Last month, we presented the results of climate simulations done over the previous 250 million years with a mantle and paleomagnetic reference frame. We found that different reference frames can result in different average global temperatures of up to 1 degree Celsius at certain times. More striking, we found that the exact location in different reference frames could differ by over 15 degrees latitude and have average annual temperatures that vary by over 20 °C. These differences tend to be around mid-latitudes, where a slight change in latitude often results in very different wind directions. This research demonstrates that the concept of reference frames, as thought up by Galileo centuries ago, is relevant today and has important implications for how we understand the past climate.
References and bedtime reading
- Conrad, Clinton P., Bernhard Steinberger, and Trond H. Torsvik. “Stability of Active Mantle Upwelling Revealed by Net Characteristics of Plate Tectonics.” Nature 498, no. 7455 (June 2013): 479–82. https://doi.org/10.1038/nature12203.
- Cox, Allan, and R. B. Hart. Plate Tectonics: How It Works. John Wiley & Sons, 1991.
- Leonard, Jonathon, Sabin Zahirovic, Tristan Salles, and Claire Mallard. “Exploring the Role of Mantle and Paleomagnetic Reference Frames with Intermediate Complexity Climate Models.” Copernicus Meetings, February 22, 2023. https://doi.org/10.5194/egusphere-egu23-10673.
- Müller, R. Dietmar, John Cannon, Xiaodong Qin, Robin J. Watson, Michael Gurnis, Simon Williams, Tobias Pfaffelmoser, Maria Seton, Samuel H.J. Russell, and Sabin Zahirovic. “GPlates: Building a Virtual Earth Through Deep Time.” Geochemistry, Geophysics, Geosystems 19, no. 7 (July 1, 2018): 2243–61. https://doi.org/10.1029/2018GC007584.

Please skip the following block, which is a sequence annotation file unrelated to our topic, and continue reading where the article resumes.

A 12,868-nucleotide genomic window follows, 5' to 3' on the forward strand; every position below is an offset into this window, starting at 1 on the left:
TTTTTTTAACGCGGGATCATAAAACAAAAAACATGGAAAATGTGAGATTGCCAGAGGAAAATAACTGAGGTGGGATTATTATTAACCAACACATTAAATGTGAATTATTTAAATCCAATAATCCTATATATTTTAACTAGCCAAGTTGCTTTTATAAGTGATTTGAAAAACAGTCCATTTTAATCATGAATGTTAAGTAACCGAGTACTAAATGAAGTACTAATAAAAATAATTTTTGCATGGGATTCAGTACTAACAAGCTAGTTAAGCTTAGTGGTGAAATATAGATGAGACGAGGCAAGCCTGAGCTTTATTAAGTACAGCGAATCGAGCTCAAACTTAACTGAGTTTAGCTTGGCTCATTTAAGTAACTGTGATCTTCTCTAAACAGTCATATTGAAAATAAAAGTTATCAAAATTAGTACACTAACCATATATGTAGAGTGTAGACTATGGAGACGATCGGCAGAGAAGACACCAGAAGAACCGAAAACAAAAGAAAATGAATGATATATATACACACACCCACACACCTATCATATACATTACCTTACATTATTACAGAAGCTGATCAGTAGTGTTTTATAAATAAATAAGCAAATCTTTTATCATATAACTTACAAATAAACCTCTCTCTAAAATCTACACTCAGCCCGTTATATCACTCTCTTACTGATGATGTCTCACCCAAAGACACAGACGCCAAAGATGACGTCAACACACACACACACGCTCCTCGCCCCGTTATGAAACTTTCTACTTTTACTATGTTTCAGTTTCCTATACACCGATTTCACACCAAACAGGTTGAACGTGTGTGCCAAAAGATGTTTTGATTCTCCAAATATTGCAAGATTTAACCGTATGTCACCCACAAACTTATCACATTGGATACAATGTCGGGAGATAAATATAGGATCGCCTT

- Seton, Maria, Simon E. Williams, Mathew Domeier, Alan S. Collins, and Karin Sigloch. “Deconstructing Plate Tectonic Reconstructions.” Nature Reviews Earth & Environment 4, no. 3 (March 2023): 185–204. https://doi.org/10.1038/s43017-022-00384-8.
- Torsvik, Trond H., Rob van der Voo, Pavel V. Doubrovine, Kevin Burke, Bernhard Steinberger, Lewis D. Ashwal, Reidar G. Trønnes, Susan J. Webb, and Abigail L. Bull. “Deep Mantle Structure as a Reference Frame for Movements in and on the Earth.” Proceedings of the National Academy of Sciences 111, no. 24 (June 17, 2014): 8735–40. https://doi.org/10.1073/pnas.1318135111.
- van Hinsbergen, Douwe J. J., Lennart V. de Groot, Sebastiaan J. van Schaik, Wim Spakman, Peter K. Bijl, Appy Sluijs, Cor G. Langereis, and Henk Brinkhuis. “A Paleolatitude Calculator for Paleoclimate Studies.” PLOS ONE 10, no. 6 (June 10, 2015): e0126946. https://doi.org/10.1371/journal.pone.0126946.